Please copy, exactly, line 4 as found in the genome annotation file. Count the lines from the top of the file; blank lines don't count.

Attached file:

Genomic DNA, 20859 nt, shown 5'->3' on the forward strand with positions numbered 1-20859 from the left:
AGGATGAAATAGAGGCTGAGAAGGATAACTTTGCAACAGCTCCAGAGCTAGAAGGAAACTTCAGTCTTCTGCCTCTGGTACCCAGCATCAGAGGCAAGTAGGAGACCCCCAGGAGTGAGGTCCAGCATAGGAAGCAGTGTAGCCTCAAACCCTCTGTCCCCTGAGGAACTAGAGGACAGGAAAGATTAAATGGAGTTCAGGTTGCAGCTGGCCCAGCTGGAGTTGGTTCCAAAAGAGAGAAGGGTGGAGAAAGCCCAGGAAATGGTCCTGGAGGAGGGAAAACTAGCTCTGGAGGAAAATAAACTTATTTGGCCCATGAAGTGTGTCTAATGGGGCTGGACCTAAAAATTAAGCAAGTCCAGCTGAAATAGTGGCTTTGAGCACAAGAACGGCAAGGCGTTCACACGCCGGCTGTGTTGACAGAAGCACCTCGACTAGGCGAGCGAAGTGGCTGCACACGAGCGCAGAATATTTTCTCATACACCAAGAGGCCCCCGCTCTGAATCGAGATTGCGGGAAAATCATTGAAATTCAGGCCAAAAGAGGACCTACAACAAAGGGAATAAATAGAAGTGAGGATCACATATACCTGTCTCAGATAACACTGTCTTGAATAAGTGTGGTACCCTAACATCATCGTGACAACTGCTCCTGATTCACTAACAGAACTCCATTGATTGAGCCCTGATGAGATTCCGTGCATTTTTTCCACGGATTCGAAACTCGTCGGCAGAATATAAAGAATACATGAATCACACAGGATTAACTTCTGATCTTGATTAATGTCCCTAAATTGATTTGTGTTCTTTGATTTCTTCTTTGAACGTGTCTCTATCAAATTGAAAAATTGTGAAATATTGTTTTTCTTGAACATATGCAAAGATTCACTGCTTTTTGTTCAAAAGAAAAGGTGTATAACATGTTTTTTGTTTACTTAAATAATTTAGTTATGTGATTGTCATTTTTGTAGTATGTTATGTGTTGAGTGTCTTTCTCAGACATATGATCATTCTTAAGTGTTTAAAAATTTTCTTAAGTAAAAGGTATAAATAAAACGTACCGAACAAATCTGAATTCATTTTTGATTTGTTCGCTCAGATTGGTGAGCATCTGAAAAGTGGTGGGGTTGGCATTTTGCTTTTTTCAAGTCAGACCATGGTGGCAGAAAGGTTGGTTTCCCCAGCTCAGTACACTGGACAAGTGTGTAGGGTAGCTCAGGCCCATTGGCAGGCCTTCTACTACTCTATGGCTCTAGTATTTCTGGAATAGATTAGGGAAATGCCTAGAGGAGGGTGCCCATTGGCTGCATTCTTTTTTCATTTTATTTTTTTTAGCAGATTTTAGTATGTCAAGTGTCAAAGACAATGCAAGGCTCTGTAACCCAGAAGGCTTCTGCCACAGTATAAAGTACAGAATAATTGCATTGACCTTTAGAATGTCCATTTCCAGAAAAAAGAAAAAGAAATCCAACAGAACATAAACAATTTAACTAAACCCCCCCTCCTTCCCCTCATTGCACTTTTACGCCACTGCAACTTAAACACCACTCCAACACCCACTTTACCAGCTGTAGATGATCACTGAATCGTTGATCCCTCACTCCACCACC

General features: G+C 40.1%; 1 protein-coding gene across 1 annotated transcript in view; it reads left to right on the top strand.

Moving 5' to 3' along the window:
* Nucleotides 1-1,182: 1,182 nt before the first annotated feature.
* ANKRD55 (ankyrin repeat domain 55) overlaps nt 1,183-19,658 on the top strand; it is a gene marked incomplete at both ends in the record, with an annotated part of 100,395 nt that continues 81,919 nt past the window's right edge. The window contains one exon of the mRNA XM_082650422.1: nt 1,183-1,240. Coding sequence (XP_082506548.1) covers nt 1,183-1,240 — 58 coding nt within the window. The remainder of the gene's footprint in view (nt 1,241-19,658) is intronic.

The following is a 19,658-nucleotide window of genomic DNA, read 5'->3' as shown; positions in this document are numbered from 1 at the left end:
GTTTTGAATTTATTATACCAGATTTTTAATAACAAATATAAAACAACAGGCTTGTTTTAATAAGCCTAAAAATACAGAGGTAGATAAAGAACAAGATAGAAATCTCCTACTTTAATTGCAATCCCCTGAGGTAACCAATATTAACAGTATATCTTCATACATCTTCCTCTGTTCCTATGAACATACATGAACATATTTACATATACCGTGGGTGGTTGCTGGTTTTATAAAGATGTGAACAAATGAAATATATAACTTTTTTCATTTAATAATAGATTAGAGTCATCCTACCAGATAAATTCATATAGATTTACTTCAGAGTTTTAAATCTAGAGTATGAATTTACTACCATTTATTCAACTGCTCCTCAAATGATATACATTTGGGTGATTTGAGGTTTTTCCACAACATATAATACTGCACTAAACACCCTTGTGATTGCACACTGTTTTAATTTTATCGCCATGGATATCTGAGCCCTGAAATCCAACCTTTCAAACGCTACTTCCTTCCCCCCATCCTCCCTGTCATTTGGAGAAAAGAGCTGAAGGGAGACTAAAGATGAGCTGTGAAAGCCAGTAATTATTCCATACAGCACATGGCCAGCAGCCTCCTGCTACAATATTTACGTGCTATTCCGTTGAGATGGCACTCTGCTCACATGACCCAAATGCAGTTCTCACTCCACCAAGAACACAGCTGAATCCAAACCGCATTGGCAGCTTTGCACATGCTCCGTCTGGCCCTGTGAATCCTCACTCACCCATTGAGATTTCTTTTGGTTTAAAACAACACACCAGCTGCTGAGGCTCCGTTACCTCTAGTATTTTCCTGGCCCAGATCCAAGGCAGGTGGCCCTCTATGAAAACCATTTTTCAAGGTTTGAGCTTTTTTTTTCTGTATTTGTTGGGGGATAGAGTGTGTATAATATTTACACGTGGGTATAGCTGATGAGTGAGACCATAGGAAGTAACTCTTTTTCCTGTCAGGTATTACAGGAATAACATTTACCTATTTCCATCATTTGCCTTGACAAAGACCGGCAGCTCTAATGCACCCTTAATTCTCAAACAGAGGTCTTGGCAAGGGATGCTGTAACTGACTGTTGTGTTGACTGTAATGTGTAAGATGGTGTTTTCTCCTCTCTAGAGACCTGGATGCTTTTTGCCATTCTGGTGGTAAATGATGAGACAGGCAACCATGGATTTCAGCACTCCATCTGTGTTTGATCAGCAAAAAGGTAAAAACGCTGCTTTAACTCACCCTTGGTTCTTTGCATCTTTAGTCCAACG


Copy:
Moving 5' to 3' along the window: